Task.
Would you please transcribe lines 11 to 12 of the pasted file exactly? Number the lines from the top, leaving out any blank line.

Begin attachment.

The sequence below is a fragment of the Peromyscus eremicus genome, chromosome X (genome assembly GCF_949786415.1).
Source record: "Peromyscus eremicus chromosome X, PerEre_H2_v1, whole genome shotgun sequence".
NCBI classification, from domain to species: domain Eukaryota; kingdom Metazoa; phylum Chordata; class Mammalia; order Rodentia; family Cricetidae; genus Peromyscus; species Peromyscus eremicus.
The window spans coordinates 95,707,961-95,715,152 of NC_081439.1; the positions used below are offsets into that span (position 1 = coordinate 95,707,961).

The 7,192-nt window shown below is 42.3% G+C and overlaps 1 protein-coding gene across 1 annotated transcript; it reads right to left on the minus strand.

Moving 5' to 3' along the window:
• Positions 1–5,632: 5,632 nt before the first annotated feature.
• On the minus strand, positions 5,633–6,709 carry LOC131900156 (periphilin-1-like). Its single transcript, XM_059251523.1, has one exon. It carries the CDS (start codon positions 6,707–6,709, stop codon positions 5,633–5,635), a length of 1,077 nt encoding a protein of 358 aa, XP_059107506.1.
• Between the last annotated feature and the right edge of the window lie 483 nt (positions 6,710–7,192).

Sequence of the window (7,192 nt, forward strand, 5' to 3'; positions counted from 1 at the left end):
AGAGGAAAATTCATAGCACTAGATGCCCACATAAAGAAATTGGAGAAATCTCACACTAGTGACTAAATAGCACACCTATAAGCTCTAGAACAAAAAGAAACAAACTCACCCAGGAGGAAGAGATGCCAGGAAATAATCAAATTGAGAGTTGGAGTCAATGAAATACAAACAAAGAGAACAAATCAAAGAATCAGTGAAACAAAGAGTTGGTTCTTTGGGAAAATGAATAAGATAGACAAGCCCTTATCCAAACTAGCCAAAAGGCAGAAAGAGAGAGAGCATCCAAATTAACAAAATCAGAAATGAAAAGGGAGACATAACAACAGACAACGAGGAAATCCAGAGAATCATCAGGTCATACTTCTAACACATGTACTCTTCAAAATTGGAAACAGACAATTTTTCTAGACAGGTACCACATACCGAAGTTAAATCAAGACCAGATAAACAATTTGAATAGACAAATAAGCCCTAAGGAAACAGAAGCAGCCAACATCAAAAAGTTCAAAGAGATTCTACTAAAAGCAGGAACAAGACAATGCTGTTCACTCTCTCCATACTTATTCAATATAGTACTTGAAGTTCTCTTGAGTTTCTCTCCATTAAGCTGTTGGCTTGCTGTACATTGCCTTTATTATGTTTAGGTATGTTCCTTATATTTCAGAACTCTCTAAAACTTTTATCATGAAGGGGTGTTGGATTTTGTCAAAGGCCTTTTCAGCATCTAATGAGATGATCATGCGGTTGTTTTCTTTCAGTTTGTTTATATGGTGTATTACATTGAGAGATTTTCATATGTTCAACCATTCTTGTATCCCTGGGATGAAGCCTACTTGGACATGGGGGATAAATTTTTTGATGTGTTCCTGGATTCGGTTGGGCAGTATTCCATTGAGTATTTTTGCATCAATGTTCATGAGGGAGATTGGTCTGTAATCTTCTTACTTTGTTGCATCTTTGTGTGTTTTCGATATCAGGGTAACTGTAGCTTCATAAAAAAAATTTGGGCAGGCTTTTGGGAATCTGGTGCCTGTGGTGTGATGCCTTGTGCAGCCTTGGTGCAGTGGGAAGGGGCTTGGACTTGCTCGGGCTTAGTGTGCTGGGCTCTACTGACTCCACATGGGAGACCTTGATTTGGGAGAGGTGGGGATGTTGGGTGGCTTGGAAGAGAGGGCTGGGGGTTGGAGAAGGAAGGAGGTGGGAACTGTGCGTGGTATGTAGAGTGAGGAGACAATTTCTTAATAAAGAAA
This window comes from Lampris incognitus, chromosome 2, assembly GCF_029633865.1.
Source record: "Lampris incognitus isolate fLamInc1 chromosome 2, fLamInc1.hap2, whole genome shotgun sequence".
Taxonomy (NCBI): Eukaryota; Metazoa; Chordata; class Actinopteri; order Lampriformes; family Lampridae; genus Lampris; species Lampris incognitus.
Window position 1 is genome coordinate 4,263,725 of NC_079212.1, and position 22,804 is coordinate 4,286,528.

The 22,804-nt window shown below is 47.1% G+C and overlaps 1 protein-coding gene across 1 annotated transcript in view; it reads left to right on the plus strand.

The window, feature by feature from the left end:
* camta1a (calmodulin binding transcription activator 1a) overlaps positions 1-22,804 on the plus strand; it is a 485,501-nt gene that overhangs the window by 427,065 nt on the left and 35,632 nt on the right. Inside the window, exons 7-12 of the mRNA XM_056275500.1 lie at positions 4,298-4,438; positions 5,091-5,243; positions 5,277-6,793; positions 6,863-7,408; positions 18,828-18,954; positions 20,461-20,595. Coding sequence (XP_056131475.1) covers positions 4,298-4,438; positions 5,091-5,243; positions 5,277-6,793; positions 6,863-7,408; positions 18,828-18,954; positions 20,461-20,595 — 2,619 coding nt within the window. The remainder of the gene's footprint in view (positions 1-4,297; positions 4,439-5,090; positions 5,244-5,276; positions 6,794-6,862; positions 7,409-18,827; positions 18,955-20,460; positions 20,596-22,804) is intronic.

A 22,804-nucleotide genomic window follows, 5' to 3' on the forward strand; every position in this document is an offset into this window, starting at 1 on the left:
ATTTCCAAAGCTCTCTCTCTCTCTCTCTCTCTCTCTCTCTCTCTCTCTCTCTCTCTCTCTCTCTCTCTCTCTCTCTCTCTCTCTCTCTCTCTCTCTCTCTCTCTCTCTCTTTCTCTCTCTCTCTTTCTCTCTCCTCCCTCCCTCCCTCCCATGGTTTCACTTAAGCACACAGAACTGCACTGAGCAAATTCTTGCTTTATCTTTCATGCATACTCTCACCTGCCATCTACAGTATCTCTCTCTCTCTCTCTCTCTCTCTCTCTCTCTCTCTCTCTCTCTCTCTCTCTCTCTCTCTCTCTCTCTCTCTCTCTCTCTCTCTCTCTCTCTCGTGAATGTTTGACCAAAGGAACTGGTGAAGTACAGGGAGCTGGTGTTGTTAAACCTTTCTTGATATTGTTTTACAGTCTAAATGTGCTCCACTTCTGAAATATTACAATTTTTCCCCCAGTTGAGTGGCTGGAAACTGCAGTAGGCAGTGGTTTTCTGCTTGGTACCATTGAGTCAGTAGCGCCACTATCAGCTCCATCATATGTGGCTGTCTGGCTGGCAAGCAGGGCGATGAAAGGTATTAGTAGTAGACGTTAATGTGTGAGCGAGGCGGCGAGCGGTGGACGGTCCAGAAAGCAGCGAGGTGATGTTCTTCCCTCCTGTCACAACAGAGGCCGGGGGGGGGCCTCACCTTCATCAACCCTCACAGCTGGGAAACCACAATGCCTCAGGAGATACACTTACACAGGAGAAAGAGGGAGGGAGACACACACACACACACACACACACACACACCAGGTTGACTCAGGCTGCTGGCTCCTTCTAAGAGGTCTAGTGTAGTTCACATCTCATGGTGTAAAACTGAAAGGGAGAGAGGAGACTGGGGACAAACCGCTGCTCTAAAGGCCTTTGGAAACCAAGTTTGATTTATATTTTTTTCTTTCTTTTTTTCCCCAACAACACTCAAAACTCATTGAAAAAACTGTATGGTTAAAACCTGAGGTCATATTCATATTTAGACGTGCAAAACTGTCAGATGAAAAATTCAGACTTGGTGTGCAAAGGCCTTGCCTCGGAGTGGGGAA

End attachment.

AGAGGAAAATTCATAGCACTAGATGCCCACATAAAGAAATTGGAGAAATCTCACACTAGTGACTAAATAGCACACCTATAAGCTCTAGAACAAAAAGAAACAAACTCACCCAGGAGGAAGAGATGCCAGGAAATAATCAAATTGAGAGTTGGAGTCAATGAAATACAAACAAAGAGAACAAATCAAAGAATCAGTGAAACAAAGAGTTGGTTCTTTGGGAAAATGAATAAGATAGACAAGCCCTTATCCAAACTAGCCAAAAGGCAGAAAGAGAGAGAGCATCCAAATTAACAAAATCAGAAATGAAAAGGGAGACATAACAACAGACAACGAGGAAATCCAGAGAATCATCAGGTCATACTTCTAACACATGTACTCTTCAAAATTGGAAACAGACAATTTTTCTAGACAGGTACCACATACCGAAGTTAAATCAAGACCAGATAAACAATTTGAATAGACAAATAAGCCCTAAGGAAACAGAAGCAGCCAACATCAAAAAGTTCAAAGAGATTCTACTAAAAGCAGGAACAAGACAATGCTGTTCACTCTCTCCATACTTATTCAATATAGTACTTGAAGTTCTCTTGAGTTTCTCTCCATTAAGCTGTTGGCTTGCTGTACATTGCCTTTATTATGTTTAGGTATGTTCCTTATATTTCAGAACTCTCTAAAACTTTTATCATGAAGGGGTGTTGGATTTTGTCAAAGGCCTTTTCAGCATCTAATGAGATGATCATGCGGTTGTTTTCTTTCAGTTTGTTTATATGGTGTATTACATTGAGAGATTTTCATATGTTCAACCATTCTTGTATCCCTGGGATGAAGCCTACTTGGACATGGGGGATAAATTTTTTGATGTGTTCCTGGATTCGGTTGGGCAGTATTCCATTGAGTATTTTTGCATCAATGTTCATGAGGGAGATTGGTCTGTAATCTTCTTACTTTGTTGCATCTTTGTGTGTTTTCGATATCAGGGTAACTGTAGCTTCATAAAAAAAATTTGGGCAGGCTTTTGGGAATCTGGTGCCTGTGGTGTGATGCCTTGTGCAGCCTTGGTGCAGTGGGAAGGGGCTTGGACTTGCTCGGGCTTAGTGTGCTGGGCTCTACTGACTCCACATGGGAGACCTTGATTTGGGAGAGGTGGGGATGTTGGGTGGCTTGGAAGAGAGGGCTGGGGGTTGGAGAAGGAAGGAGGTGGGAACTGTGCGTGGTATGTAGAGTGAGGAGACAATTTCTTAATAAAGAAA
This window comes from Lampris incognitus, chromosome 2, assembly GCF_029633865.1.